Fascinator

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Catherine, Duchess of Cambridge wearing a red fascinator during her visit to Canada in 2011

A fascinator is a headpiece, a style of millinery. The word originally referred to a fine, lacy head covering akin to a shawl and made from wool or lace, but mostly feathers. In the modern usage, it refers to a woman's alternative to hat for formal attire; it is usually a large hair decoration on a band or clip with elaborate trimmings and decoration like a formal hat and it can incorporate a base to make it a miniature hat.

History[edit]

The history of the fascinator goes back to Queen Marie Antoinette, who made is fashionable to decorate the head with ostrich feathers and jewels. Although the use fell out of favour, it made a return during the Edwardian era in the early 1900s. The fascinators made way to hats until they were made popular again through Catherine, Duchess of Cambridge.

Uses[edit]

Today, a fascinator may be worn instead of a hat on occasions where hats were traditionally worn—such as weddings—or as an evening accessory, when it may be called a cocktail hat. It is generally worn with fairly formal attire.

Drawing of Princess Beatrice's fascinator by Philip Treacy

A substantial fascinator is a fascinator of some size or bulk. Bigger than a barrette, modern fascinators are commonly made with feathers, flowers or beads.[1] They need to be attached to the hair by a comb, headband or clip. The fun, fanciful decoration is often embellished with crystals, beads, or loops of ribbon, and attaches via a comb or headband; some have a small, stiff, flat base that can be secured with bobby pins. They are particularly popular at premium horse-racing events, such as the Grand National, Kentucky Derby and the Melbourne Cup. Brides may choose to wear them as an alternative to a bridal veil or hat, particularly if their gowns are non-traditional.

At the wedding of Prince William and Catherine Middleton in April 2011, various female guests arrived wearing fascinators. Among them was Princess Beatrice of York, who wore a piece designed by the Irish milliner Philip Treacy. The unusual shape and colour caused quite a media stir and went on to become an internet phenomenon with its own Facebook page.[2][3][4] Princess Beatrice used the publicity to auction it off on eBay, where it garnered 99,000 Euros for charity.[5][6]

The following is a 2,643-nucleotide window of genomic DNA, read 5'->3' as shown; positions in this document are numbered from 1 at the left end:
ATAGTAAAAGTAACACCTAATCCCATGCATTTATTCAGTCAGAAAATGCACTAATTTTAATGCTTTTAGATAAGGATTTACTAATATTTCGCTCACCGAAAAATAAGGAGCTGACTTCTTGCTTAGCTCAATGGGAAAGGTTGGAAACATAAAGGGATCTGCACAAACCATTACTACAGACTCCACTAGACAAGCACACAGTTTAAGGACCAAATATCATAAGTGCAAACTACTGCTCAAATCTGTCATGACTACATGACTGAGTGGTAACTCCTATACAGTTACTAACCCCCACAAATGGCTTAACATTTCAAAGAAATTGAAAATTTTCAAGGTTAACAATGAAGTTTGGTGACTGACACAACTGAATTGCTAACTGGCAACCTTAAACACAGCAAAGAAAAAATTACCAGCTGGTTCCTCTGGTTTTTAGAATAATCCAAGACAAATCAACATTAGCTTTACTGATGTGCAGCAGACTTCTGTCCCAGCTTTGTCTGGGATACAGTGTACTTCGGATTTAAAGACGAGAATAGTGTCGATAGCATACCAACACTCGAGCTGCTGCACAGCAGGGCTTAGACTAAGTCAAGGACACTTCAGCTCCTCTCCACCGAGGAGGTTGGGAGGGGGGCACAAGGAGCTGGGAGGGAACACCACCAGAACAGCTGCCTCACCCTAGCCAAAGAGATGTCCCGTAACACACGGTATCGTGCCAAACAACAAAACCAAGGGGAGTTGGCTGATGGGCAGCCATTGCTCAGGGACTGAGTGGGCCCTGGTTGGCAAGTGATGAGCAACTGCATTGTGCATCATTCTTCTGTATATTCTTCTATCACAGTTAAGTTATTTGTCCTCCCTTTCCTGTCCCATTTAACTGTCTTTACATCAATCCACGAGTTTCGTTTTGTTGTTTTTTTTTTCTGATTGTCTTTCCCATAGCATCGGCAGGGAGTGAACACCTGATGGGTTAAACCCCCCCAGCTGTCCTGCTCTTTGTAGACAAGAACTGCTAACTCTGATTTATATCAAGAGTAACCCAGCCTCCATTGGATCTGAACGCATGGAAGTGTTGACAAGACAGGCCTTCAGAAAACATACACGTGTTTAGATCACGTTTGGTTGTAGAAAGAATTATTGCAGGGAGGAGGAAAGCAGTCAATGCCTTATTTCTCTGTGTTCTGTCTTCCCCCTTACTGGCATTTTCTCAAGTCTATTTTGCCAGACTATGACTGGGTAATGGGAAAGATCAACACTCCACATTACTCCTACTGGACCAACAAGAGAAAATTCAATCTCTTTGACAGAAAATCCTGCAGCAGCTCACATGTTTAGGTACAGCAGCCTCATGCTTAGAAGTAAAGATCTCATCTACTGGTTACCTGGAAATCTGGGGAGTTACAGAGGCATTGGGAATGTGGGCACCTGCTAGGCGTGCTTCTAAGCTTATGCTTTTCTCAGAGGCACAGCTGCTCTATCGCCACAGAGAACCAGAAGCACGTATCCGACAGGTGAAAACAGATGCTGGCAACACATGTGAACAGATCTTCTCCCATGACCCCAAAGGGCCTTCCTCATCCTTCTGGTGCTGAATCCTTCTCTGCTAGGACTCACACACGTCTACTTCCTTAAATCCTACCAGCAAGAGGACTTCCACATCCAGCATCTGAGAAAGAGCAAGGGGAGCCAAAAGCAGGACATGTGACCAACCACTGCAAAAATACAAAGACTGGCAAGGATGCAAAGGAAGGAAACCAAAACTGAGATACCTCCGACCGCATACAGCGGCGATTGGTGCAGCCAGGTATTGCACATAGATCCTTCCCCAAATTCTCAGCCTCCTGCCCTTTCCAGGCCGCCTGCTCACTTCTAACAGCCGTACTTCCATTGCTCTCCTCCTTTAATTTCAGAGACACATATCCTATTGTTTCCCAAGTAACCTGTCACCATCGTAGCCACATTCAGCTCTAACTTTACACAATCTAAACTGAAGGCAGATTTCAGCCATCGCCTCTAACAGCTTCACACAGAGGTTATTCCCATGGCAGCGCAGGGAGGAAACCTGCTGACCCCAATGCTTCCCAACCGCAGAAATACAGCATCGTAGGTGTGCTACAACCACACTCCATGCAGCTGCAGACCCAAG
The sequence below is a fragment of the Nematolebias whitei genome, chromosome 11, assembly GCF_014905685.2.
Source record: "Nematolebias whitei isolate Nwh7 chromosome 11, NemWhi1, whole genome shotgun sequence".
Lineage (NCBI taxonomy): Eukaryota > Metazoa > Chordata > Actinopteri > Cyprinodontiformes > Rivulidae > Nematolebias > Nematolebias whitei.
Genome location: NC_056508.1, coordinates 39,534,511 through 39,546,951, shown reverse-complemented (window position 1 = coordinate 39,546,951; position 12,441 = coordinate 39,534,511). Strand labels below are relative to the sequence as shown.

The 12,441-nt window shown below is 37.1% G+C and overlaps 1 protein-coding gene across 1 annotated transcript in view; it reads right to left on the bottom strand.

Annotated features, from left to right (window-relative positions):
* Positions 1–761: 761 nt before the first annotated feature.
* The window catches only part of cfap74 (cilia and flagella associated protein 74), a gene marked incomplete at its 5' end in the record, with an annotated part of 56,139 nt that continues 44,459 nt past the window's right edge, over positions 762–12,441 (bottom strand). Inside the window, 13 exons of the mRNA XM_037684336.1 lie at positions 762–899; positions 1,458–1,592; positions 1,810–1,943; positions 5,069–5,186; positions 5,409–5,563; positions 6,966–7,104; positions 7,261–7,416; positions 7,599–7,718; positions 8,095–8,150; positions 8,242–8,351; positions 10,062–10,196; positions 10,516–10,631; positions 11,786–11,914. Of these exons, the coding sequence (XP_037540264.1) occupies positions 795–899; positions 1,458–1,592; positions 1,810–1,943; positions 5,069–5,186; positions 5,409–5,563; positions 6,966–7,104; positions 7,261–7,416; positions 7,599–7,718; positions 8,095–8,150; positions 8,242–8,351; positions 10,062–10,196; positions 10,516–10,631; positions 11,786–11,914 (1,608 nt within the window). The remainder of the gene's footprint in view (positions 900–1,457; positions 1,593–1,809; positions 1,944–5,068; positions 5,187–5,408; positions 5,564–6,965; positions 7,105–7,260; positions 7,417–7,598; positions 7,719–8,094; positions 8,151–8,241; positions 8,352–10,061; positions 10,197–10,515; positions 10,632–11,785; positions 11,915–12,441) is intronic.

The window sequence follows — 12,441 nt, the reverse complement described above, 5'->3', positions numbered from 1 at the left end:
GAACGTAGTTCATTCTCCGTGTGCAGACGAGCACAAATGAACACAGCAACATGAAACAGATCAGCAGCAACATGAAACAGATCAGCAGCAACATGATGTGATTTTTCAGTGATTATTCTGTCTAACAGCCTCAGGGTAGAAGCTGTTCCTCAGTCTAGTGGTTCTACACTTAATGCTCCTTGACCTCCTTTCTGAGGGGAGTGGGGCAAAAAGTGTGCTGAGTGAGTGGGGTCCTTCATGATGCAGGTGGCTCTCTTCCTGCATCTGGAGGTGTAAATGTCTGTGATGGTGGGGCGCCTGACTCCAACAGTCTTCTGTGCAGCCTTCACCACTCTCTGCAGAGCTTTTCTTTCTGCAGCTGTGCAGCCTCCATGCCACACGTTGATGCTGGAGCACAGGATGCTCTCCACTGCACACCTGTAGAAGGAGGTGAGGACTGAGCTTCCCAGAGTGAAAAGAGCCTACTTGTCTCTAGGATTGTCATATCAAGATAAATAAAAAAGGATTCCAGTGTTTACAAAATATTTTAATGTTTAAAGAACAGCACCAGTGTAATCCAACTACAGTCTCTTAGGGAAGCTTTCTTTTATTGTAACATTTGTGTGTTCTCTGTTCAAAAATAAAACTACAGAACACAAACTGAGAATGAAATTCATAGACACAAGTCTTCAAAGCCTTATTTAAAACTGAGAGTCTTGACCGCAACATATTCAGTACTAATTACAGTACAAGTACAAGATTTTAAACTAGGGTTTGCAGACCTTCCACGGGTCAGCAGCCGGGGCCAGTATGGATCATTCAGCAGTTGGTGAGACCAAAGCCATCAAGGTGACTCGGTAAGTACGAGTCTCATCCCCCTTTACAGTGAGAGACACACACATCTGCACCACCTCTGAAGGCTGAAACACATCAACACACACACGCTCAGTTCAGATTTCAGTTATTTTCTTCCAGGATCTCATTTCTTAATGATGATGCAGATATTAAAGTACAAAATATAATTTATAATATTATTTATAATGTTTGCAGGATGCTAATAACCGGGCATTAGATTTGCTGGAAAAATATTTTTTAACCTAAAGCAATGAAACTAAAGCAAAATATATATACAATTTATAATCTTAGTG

In 2012 Royal Ascot announced that women will have to wear hats, not fascinators, as part of a tightening of the dress code in Royal Ascot's Royal Enclosure.[7] In previous years female racegoers were simply advised that "many ladies wear hats."[8]

Hatinator[edit]

A hatinator combines features of a hat and a fascinator.[9]

References[edit]

  1. ^ "Millinery Madness: Hat Makers With Attitude". New York Times. 
  2. ^ "Princess Beatrice's ridiculous Royal Wedding hat". Facebook. Retrieved 2012-09-17. 
  3. ^ Emmrich, Stuart (2011-12-28). "The 75 Things New Yorkers Talked About in 2011". The New York Times. 
  4. ^ Nick Carbone (2011-12-07). "Princess Beatrice's Fascinator" (in German). Time. Retrieved 2012-04-05. 
  5. ^ Considine, Austin (2011-05-06). "Perched, Frothy, Headpieces Fascinate: Noticed". The New York Times. 
  6. ^ "The Top 10 Everything Of 2011". Time. 2011-12-07. 
  7. ^ Royal Enclosure page of official Ascot website. URL accessed 25 January 2008
  8. ^ BBC Website: Fascinators in ban at Royal Ascot's Royal Enclosure URL accessed 21 January 2012
  9. ^ Cuthbertson, Kathleen (2009-09-04). "'Hatinator' to rule at the races". Herald Sun (Melbourne: The Herald and Weekly Times). Retrieved 2012-01-29. "The term 'hatinator' emerged last year to describe the trend for smaller hats worn the same way as fascinators." 

For the origin of the fascinator - http://www.justfascinators.co.uk/about.asp

Further reading[edit]

  • François Boucher . 20000 Years of Fashion. (1987)
  • Marian Campbell. Medieval Jewellery: In Europe 1100-1500. (2009)
  • Kathryn McKelvey. Fashion Source Book. (2006) Blackwell Science
  • Bronwyn Cosgrave. The Complete History of Costume & Fashion: From Ancient Egypt to the Present Day. (2000) New York: Checkmark Books

External links[edit]

Media related to Fascinators at Wikimedia Commons